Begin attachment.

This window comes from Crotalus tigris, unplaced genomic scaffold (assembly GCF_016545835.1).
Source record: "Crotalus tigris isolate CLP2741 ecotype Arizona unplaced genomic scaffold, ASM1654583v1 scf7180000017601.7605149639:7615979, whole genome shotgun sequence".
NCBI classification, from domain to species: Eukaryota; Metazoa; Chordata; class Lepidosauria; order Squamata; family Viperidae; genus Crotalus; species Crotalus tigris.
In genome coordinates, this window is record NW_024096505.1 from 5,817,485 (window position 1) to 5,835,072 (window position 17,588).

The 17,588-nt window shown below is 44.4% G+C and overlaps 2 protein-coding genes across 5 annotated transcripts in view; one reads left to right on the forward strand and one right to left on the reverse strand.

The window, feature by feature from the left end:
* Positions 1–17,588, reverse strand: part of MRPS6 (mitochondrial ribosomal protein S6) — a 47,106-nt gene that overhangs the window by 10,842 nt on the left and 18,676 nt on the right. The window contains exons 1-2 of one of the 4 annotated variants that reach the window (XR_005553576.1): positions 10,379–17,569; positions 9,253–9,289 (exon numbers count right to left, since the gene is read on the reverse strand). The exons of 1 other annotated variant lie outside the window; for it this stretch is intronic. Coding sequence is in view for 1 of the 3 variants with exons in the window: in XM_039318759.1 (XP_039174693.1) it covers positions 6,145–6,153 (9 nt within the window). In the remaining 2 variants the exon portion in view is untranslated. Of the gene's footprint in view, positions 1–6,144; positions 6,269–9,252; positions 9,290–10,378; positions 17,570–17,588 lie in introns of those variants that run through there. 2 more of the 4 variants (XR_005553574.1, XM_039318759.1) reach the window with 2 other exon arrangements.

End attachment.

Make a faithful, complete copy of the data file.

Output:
This window comes from Crotalus tigris, unplaced genomic scaffold (assembly GCF_016545835.1).
Source record: "Crotalus tigris isolate CLP2741 ecotype Arizona unplaced genomic scaffold, ASM1654583v1 scf7180000017601.7605149639:7615979, whole genome shotgun sequence".
NCBI classification, from domain to species: Eukaryota; Metazoa; Chordata; class Lepidosauria; order Squamata; family Viperidae; genus Crotalus; species Crotalus tigris.
In genome coordinates, this window is record NW_024096505.1 from 5,817,485 (window position 1) to 5,835,072 (window position 17,588).

The 17,588-nt window shown below is 44.4% G+C and overlaps 2 protein-coding genes across 5 annotated transcripts in view; one reads left to right on the forward strand and one right to left on the reverse strand.

The window, feature by feature from the left end:
* Positions 1–17,588, reverse strand: part of MRPS6 (mitochondrial ribosomal protein S6) — a 47,106-nt gene that overhangs the window by 10,842 nt on the left and 18,676 nt on the right. The window contains exons 1-2 of one of the 4 annotated variants that reach the window (XR_005553576.1): positions 10,379–17,569; positions 9,253–9,289 (exon numbers count right to left, since the gene is read on the reverse strand). The exons of 1 other annotated variant lie outside the window; for it this stretch is intronic. Coding sequence is in view for 1 of the 3 variants with exons in the window: in XM_039318759.1 (XP_039174693.1) it covers positions 6,145–6,153 (9 nt within the window). In the remaining 2 variants the exon portion in view is untranslated. Of the gene's footprint in view, positions 1–6,144; positions 6,269–9,252; positions 9,290–10,378; positions 17,570–17,588 lie in introns of those variants that run through there. 2 more of the 4 variants (XR_005553574.1, XM_039318759.1) reach the window with 2 other exon arrangements.